The results of Turkey’s parliamentary elections raise more questions than answers, especially concerning the country’s pivotal foreign policy.
The electorate’s dramatic curtailing of president Recep Tayyip Erdogan’s plans to entrench his place as a contemporary sultan was a stunning result and reflected widespread anger with the direction the country is heading.
For the first time since taking power 13 years ago, Mr Erdogan’s Justice and Development Party, known as the AKP, will not enjoy a majority in parliament and must set about building a coalition. However, not a single coalition government in Turkey has lasted its full mandate. The AKP leadership, with 45 days to form a coalition government since the results were announced with opposition parties, is already hinting that it will push for early elections.
The last decade of AKP rule has been a rollercoaster for Turkey in the foreign policy arena. From 2009 to 2011, Mr Erdogan was at the peak of his power, both at home and abroad. His strategy of “zero problems with neighbours” was part of an expansive neo-Ottoman vision that saw Turkey as an emerging regional superpower. Mr Erdogan, then prime minister, was welcomed in Arab capitals across the region as the great hope for Islamic democracy in the wake of the 2011 Arab revolutions.
Turkey’s support of the Muslim Brotherhood, however, has put it at odds with most of the region. It is unlikely that the recent election result will change this in the near term, despite the warm reception from across the region to the news that Mr Erdogan had been cut down to size.
The biggest concern lies south of the border in Syria. Since ending relations with Damascus in 2011, Mr Erdogan’s AKP has been one of the most outspoken advocates of regime change in Syria. This position manifested itself in a lax border policy, which gave hardline rebels free rein to funnel arms and fighters into Syria.
The question of supporting rebel groups fighting the Assad regime has been a major talking point during the election and its aftermath. Selahattin Demirtas, the leader of the pro-Kurdish Peoples’ Democratic Party, or HDP, went as far as to say a coalition government that includes his party would not be able to continue to support groups like ISIL in Syria. Allegations that Mr Erdogan’s allies in the national intelligence service have implicitly supported the extremist group have been a political football in recent years.
The other main topic of this election has been Kurdish rights and the possibility of statehood. The HDP captured 13 per cent of the vote thanks to a diverse collection of leftists, Kurds, disgruntled establishment liberals and their ability to win most of eastern Turkey, where the population is mostly Kurdish. The party’s electoral success is all the more surprising considering it has direct links with the outlawed Kurdistan Workers’ Party, or PKK, which is listed as a terrorist organisation by Turkey and the United States.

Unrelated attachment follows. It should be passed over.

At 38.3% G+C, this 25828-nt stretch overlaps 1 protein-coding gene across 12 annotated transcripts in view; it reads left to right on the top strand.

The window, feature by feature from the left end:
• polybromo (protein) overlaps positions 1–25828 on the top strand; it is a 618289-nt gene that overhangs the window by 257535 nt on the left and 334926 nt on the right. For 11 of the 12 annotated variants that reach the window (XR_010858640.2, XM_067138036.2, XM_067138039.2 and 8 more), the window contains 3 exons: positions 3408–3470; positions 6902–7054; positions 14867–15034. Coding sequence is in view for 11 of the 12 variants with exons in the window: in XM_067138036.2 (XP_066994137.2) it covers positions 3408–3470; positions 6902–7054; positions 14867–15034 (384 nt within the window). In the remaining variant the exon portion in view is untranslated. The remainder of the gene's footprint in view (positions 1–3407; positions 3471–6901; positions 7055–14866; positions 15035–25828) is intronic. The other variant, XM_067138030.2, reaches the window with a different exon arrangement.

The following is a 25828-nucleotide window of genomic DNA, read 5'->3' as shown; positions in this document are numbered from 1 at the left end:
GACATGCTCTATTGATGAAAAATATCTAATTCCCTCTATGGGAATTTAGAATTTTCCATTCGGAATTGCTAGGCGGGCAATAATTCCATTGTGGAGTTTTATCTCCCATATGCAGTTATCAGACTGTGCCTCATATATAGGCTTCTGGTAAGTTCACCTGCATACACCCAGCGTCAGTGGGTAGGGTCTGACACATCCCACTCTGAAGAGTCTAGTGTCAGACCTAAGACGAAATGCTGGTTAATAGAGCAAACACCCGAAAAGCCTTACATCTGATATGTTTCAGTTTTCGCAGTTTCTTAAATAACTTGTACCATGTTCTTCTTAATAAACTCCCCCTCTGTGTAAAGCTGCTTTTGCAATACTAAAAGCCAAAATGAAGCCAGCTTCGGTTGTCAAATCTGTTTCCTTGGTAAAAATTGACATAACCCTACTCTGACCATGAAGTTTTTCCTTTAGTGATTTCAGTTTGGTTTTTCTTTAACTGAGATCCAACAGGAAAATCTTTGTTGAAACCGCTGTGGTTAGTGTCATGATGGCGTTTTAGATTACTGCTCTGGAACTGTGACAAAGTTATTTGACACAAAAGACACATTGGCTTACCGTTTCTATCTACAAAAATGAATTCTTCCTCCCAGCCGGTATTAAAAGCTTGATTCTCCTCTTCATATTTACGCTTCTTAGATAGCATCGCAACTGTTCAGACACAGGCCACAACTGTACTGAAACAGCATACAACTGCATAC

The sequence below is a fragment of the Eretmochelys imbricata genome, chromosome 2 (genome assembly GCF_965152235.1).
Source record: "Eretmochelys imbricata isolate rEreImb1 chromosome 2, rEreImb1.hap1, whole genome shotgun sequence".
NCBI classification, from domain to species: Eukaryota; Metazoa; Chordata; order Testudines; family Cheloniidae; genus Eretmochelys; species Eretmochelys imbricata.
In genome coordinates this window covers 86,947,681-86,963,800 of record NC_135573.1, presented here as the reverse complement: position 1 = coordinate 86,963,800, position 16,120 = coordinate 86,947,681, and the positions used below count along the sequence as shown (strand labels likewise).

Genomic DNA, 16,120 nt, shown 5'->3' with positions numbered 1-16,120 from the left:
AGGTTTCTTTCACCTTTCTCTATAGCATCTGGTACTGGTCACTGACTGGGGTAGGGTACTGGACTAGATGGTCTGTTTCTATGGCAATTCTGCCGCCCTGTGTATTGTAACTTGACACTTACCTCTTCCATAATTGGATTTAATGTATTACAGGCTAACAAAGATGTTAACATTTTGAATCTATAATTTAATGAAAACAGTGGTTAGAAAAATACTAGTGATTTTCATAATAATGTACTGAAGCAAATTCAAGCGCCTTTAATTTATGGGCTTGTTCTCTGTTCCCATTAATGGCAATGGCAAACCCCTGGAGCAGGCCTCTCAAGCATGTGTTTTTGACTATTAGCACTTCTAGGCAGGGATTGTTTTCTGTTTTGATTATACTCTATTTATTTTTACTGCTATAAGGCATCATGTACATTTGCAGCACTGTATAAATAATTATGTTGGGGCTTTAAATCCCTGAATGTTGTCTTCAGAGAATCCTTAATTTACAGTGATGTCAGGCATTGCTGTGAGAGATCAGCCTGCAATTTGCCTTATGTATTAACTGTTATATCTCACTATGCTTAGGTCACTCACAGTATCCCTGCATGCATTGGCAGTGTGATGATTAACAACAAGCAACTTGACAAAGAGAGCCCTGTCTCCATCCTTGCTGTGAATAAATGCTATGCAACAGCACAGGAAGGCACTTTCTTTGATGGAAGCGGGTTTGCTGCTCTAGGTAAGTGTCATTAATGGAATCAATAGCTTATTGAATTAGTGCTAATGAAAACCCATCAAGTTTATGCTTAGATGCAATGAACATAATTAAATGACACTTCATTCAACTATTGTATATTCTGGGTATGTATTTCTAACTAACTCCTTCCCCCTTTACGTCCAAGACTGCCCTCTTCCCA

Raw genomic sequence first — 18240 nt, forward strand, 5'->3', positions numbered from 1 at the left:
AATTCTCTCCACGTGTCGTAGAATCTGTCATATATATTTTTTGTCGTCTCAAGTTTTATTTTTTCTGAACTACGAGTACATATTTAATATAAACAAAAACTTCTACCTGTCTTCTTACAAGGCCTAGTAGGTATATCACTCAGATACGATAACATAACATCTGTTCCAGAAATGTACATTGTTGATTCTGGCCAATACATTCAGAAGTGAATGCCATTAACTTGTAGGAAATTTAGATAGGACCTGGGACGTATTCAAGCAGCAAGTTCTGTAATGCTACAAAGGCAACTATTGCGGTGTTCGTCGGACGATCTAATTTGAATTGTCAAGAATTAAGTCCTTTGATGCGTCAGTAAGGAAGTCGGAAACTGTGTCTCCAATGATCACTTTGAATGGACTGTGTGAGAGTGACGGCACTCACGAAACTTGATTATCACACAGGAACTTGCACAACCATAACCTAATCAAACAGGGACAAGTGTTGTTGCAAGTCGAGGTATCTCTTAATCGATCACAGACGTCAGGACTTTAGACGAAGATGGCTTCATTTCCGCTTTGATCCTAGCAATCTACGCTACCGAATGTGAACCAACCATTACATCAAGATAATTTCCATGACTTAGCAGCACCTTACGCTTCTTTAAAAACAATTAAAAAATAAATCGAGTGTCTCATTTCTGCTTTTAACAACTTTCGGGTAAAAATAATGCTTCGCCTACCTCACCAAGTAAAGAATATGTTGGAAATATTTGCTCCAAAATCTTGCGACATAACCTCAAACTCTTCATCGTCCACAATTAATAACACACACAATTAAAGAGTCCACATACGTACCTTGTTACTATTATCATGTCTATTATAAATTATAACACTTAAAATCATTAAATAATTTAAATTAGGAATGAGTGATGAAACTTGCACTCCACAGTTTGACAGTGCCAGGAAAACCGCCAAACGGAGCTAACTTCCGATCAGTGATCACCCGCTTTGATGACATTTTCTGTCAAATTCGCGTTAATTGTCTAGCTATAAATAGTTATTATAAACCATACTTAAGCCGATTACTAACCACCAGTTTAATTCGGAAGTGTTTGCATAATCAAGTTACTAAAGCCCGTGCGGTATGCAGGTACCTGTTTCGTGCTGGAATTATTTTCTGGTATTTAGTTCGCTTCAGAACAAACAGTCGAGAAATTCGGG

While the peace process between Turkey and the PKK has been stalled for several years, the ongoing fight against ISIL has seen renewed links between the PKK and the United States, which has reportedly been working with the group in parts of Iraq and with its affiliates in northern Syrian cities such as Kobani. The entry of the HDP in Turkey’s parliament might provide the spark needed to revive the peace talks and finally realise the aspirations of Turkey’s Kurds, which make up as much as a fifth of the country’s population. Mr Demirtas, a charismatic figure often called the Turkish Obama, is unlikely to force the issue of Kurdish rights quickly. The HDP have already begun entrenching power in order to integrate the Kurds into the fabric of Turkish democratic life.
These developments will help Turkey deepen its relationship with the autonomous Kurdistan Regional Government (KRG) in northern Iraq. As part of a strategy to become a major exporter of hydrocarbons from Central Asia and the Middle East to Europe and the Mediterranean, Turkey has been quietly carving out deals with the KRG to buy its oil and transfer it to the Mediterranean through Turkish ports, even though this threatens the sovereignty of the Iraq’s central government in Baghdad.
All eyes are now on Turkish prime minister Ahmet Davutoglu. Long the face of Turkey’s regional policy as foreign minister, Mr Davutoglu is seen as one of the chief architects of Mr Erdogan’s attempt to spread Turkish influence across the Middle East, Africa, the Balkans and beyond.
By ending his allegiance to Mr Erdogan he could reform the AKP or leave the party altogether and set off on his own political course.
If he chooses to do so by transforming Turkish foreign policy and spending the political capital he has built up for himself around the world, big changes are on the horizon.
Turkey’s recent foreign policy has had an increasingly imperial filter thanks to Mr Erdogan’s dreams of neo-Ottomanism slowly coming into focus. Now that his wings have been clipped, it could be difficult to force a neo-Ottoman world view on an increasingly disinterested Turkish electorate. That might just be the lasting impact of this election.